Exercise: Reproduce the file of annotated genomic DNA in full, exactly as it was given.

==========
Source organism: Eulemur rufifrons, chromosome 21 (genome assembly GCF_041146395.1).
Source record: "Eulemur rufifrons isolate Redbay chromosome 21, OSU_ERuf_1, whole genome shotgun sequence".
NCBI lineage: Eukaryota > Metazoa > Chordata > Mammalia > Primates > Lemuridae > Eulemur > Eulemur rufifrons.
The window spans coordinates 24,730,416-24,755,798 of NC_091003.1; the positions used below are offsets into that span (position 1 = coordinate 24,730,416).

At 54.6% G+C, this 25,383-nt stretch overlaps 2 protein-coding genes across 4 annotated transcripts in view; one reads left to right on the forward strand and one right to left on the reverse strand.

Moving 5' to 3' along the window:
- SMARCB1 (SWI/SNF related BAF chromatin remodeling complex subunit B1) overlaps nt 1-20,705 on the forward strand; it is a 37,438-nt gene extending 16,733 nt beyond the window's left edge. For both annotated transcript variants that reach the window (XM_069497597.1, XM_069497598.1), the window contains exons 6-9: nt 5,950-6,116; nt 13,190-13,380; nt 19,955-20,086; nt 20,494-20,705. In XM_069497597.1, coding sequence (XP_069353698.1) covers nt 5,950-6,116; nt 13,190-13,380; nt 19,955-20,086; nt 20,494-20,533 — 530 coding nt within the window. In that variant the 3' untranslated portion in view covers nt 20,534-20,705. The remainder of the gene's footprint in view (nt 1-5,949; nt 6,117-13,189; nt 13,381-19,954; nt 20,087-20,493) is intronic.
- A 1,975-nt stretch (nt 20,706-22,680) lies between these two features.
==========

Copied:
Source organism: Eulemur rufifrons, chromosome 21 (genome assembly GCF_041146395.1).
Source record: "Eulemur rufifrons isolate Redbay chromosome 21, OSU_ERuf_1, whole genome shotgun sequence".
NCBI lineage: Eukaryota > Metazoa > Chordata > Mammalia > Primates > Lemuridae > Eulemur > Eulemur rufifrons.
The window spans coordinates 24,730,416-24,755,798 of NC_091003.1; the positions used below are offsets into that span (position 1 = coordinate 24,730,416).

At 54.6% G+C, this 25,383-nt stretch overlaps 2 protein-coding genes across 4 annotated transcripts in view; one reads left to right on the forward strand and one right to left on the reverse strand.

Moving 5' to 3' along the window:
- SMARCB1 (SWI/SNF related BAF chromatin remodeling complex subunit B1) overlaps nt 1-20,705 on the forward strand; it is a 37,438-nt gene extending 16,733 nt beyond the window's left edge. For both annotated transcript variants that reach the window (XM_069497597.1, XM_069497598.1), the window contains exons 6-9: nt 5,950-6,116; nt 13,190-13,380; nt 19,955-20,086; nt 20,494-20,705. In XM_069497597.1, coding sequence (XP_069353698.1) covers nt 5,950-6,116; nt 13,190-13,380; nt 19,955-20,086; nt 20,494-20,533 — 530 coding nt within the window. In that variant the 3' untranslated portion in view covers nt 20,534-20,705. The remainder of the gene's footprint in view (nt 1-5,949; nt 6,117-13,189; nt 13,381-19,954; nt 20,087-20,493) is intronic.
- A 1,975-nt stretch (nt 20,706-22,680) lies between these two features.